OLY-2014-ATHLETES-VILLAGE-AUTThe Winter Olympics is today bringing together the world’s best athletes in Sochi, Russia in hopes of bringing home the gold. While every athlete must follow a strict diet and regimen to perform at his or her best, it was interesting to see how many follow a GF diet, whether by choice or by medical necessity. Here is a short list of some of those competitors:

USA

-    Chris Creveling, Speed Skater

-    Jazmine Fenlator, Bobsled

-    Todd Lodwick, Nordic Combined Skier

-    Elana Meyers, Bobsled

-    Sara Studebaker, Boathlon

 

Canada

-    Matt Duchene, Hockey

-    Dasha Gaiazova, Cross Country Skiing

-    Dominique Maltais, Snowboarding

-    Christine Nesbitt, Speed Skating

-    Brianne Jenner, Hockey

 

Christine Nesbitt, who had to change her diet in May, found she recovered faster from hard training days after altering her diet. “I think that’s just the ability to absorb the nutrients better in my food and I’m not basically fighting what’s going on in my stomach,” she said. “I think my body is just being fed more efficiently. My body is happier.

Canada’s Dasha Gaiazova has shared “10 Ways to Live a Healthy and Active Gluten Free Lifestyle” tips below:

1) Listen to your body. If you’re not feeling well, whether it’s a sore muscle or a stomach ache, your body is trying to tell you something. “A persistent sluggish feeling and decreased athletic performance led to my celiac disease diagnosis in 2008,” noted Gaiazova. “Your body knows best.”

2) Keep a food journal either on your phone or on paper. You’ll be surprised to see how much you can learn about your eating habits and the way the body responds to certain foods. It’s a good tool to share with your doctors so they can better understand your overall health.

3) Give your friends a personal training session. Your friends might not understand what it means to have celiac disease or how to live a gluten free lifestyle but that doesn’t mean they don’t want to learn. Teaching them about what you can and cannot eat will help keep them invested in your health and fitness plan.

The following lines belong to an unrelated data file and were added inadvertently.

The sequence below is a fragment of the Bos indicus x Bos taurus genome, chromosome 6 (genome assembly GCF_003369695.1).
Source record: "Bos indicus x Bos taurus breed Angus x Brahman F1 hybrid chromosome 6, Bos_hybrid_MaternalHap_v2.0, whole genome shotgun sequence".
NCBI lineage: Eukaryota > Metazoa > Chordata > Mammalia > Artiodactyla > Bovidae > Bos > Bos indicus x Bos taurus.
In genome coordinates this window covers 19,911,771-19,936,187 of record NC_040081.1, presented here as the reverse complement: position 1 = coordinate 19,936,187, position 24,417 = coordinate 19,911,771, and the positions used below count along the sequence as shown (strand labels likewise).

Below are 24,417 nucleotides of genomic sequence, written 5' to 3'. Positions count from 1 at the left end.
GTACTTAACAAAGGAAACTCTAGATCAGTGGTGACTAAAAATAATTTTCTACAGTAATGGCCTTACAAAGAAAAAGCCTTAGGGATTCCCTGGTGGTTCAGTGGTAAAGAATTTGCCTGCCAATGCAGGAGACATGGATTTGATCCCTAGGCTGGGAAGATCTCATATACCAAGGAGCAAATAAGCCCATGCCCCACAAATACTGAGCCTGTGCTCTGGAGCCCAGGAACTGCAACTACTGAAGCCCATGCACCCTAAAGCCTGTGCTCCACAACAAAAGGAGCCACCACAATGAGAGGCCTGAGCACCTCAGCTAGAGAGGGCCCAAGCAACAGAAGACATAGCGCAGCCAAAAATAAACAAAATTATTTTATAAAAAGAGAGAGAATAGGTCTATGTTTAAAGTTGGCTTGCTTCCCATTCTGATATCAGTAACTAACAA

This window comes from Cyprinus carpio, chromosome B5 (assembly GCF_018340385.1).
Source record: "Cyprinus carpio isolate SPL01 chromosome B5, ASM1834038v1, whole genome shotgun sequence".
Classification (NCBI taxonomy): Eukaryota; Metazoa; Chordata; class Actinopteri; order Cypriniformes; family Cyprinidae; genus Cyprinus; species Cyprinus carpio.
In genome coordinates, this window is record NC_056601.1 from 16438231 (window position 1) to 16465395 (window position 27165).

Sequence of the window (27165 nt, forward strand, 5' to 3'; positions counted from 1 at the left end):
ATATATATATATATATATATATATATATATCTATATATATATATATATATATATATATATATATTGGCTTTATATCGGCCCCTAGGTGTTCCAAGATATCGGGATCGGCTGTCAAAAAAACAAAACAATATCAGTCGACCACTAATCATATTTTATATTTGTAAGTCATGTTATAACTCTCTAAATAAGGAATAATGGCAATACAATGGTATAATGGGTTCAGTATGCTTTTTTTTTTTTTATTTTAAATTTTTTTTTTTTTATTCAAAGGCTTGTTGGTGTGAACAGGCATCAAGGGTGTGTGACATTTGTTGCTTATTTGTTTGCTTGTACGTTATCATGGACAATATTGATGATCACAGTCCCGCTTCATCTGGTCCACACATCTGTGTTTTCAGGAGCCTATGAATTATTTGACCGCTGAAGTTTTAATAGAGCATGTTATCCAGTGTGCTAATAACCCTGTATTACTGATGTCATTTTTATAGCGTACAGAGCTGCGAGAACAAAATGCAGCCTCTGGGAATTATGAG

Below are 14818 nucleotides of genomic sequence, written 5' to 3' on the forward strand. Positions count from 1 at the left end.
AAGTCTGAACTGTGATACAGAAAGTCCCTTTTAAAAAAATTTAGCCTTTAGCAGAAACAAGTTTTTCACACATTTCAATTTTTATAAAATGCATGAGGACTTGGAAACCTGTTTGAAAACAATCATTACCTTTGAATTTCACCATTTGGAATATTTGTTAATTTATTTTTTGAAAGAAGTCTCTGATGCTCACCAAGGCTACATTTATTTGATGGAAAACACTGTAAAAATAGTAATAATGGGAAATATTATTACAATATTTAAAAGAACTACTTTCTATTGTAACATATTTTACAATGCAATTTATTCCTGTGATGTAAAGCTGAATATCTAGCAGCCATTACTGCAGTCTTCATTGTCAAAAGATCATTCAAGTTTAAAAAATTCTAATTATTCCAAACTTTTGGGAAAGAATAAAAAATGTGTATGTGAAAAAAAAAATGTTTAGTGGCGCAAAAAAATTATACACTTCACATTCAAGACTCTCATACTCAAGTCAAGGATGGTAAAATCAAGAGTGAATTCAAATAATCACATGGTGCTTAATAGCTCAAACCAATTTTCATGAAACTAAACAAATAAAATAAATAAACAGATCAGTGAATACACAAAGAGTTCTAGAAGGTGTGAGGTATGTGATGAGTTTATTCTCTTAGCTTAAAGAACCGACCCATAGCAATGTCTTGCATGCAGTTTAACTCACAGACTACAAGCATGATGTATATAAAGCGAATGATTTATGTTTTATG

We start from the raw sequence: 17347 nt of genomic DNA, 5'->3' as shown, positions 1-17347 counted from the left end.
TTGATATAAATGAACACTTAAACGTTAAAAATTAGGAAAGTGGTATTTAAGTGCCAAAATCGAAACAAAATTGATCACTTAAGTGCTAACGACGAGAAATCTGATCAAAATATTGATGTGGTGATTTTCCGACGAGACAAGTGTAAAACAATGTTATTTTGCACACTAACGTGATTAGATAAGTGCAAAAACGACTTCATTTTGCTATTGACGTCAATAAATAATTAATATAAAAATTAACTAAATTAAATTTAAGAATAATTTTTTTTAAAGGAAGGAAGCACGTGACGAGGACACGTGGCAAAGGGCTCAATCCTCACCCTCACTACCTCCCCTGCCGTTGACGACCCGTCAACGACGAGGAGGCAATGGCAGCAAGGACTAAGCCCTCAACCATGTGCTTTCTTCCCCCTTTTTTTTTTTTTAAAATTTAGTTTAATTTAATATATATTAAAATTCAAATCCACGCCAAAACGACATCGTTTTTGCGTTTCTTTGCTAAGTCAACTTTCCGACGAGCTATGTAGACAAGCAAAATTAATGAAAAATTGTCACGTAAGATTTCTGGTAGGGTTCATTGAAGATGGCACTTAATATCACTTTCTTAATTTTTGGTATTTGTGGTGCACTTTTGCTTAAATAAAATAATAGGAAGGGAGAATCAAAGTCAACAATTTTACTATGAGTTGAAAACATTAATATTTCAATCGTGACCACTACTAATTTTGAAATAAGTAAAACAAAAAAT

4) Remember to refuel your body. Carbohydrates are important for an active lifestyle because they provide energy before a workout and help with recovery. Just because there are carbs in something doesn’t mean that it has gluten. If you’re craving bread with peanut butter, find the gluten free options that will keep you satisfied.

5) Drink up. Living a healthy, gluten free lifestyle isn’t just about eating and exercising, it’s also about staying hydrated. Increasing your fitness level means you need to increase your fluid intake.

6) Don’t waste your workouts. Just because you exercised doesn’t mean that you can eat whatever you want. Be smart about your post-workout snacks. Gluten-free pretzels and hummus are a great go-to-snack because it delivers protein and carbs, which help you to refuel and recover more quickly post workout.

7) Set reminders. If you’re getting up for a morning workout, set your gym clothes and sneakers right next to your bed or right in front of the door. You won’t be able to leave the house without being reminded that you should be getting out the door for a workout.

8) Don’t abandon the plan. If your physician has recommended a gluten-free diet, it’s with good reason. Going off course can lead to decreased energy and an overall decline in exercise performance.

9) Reward yourself for good behavior. Living a healthy, active lifestyle has its benefits, but committing to a plan 100 percent of the time can sometimes feel like work. So when you’re doing well – reward yourself.

10) Remember it’s a marathon, not a sprint. If you have a setback, like getting sick or going off your plan, that doesn’t mean your journey has to end. That setback is in the past and you have to keep looking forward.